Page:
World Aquatics will host an “open” category at the Berlin World Cup in October, the first time the world swimming governing body will test its concept of a third gender category.

World Aquatics had previously banned certain trans women — those who have experienced male puberty, which currently accounts for the vast majority — from competing in the female category. At the time the organization also promised to create an opportunity for all trans women to compete at the highest levels.

This fulfills that promise. Now women like Lia Thomas, who famously won a national NCAA championship while swimming for the University of Pennsylvania, have an opportunity to compete.

The announcement will be met with skepticism and applause from people across the spectrum. While on the one hand this builds more opportunity for athletes to compete, some will say that trans women belong in the female category.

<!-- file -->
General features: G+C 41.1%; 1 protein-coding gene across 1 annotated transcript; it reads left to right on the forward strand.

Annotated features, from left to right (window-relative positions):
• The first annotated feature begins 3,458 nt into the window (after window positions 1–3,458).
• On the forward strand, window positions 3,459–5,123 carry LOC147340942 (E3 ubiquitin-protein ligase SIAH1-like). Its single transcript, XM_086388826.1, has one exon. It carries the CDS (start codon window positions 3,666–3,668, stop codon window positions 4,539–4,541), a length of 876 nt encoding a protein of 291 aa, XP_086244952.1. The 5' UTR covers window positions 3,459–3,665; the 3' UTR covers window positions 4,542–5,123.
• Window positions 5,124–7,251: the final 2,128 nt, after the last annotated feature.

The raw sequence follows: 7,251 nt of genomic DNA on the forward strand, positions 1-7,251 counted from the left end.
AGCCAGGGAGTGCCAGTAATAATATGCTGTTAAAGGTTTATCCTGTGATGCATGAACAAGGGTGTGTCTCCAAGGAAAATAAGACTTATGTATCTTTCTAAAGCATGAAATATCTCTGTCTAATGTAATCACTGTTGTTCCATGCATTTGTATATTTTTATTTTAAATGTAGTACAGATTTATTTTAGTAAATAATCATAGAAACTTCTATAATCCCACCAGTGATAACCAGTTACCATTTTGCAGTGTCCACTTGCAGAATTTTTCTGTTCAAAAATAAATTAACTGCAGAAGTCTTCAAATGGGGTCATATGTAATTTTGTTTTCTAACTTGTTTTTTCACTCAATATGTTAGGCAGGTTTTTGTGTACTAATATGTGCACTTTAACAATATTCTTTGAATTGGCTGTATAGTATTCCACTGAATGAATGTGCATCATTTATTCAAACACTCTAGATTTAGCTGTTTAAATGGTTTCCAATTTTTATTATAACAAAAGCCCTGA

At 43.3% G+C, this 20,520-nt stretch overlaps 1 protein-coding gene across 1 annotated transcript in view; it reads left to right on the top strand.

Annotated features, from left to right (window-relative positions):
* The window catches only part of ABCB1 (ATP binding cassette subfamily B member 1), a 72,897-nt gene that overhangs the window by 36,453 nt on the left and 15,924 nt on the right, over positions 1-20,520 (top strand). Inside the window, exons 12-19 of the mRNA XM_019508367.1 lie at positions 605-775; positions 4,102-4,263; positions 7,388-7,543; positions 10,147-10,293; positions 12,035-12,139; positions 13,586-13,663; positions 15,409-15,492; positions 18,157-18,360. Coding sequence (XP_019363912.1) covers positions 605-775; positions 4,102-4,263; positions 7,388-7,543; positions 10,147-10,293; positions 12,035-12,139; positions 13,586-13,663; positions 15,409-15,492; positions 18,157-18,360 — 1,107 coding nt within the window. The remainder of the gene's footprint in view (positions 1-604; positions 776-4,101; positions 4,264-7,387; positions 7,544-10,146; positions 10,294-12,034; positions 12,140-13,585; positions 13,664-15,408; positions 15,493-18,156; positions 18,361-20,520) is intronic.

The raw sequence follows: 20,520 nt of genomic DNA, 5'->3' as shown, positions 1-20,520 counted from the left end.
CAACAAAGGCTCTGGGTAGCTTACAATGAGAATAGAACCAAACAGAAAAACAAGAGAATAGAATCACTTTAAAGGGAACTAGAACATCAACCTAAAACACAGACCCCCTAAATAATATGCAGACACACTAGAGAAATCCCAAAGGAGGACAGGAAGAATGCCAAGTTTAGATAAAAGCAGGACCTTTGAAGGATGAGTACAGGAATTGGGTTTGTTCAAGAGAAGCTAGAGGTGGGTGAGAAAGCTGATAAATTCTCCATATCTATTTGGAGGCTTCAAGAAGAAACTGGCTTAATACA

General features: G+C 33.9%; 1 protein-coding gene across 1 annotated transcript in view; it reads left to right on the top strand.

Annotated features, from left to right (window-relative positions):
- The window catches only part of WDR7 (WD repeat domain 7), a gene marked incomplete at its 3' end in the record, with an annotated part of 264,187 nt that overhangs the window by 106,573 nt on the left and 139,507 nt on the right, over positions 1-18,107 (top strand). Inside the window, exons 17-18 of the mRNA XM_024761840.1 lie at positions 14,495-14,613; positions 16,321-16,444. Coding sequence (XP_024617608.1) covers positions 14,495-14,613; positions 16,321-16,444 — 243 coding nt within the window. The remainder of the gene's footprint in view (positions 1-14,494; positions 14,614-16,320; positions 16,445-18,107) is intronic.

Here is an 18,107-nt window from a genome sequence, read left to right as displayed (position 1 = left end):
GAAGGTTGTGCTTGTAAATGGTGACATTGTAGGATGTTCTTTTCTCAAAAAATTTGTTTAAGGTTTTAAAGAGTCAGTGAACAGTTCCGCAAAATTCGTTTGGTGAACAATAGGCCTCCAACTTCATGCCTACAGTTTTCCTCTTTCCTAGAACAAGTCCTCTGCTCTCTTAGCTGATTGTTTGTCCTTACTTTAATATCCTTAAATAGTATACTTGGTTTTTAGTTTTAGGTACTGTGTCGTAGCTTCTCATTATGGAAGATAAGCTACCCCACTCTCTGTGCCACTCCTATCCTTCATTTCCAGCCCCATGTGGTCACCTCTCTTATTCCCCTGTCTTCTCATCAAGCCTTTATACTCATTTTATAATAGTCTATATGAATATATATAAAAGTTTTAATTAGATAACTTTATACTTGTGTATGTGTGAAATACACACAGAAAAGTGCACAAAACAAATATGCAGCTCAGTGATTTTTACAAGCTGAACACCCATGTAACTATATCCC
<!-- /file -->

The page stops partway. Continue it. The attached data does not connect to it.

One big question will be how many athletes will qualify to compete in this category. It seems World Aquatics may make the barriers to entry low.

“For this inaugural event, the emphasis is on gaining further experience for future development and celebrating diversity,” they said.

The competitions will include all strokes in the 50-meter and 100-meter, indicating they would like to make it as accessible as possible. However, these distances are not Thomas’ strength, so it will be interesting to see if they can entice the trans trailblazer back into the water.

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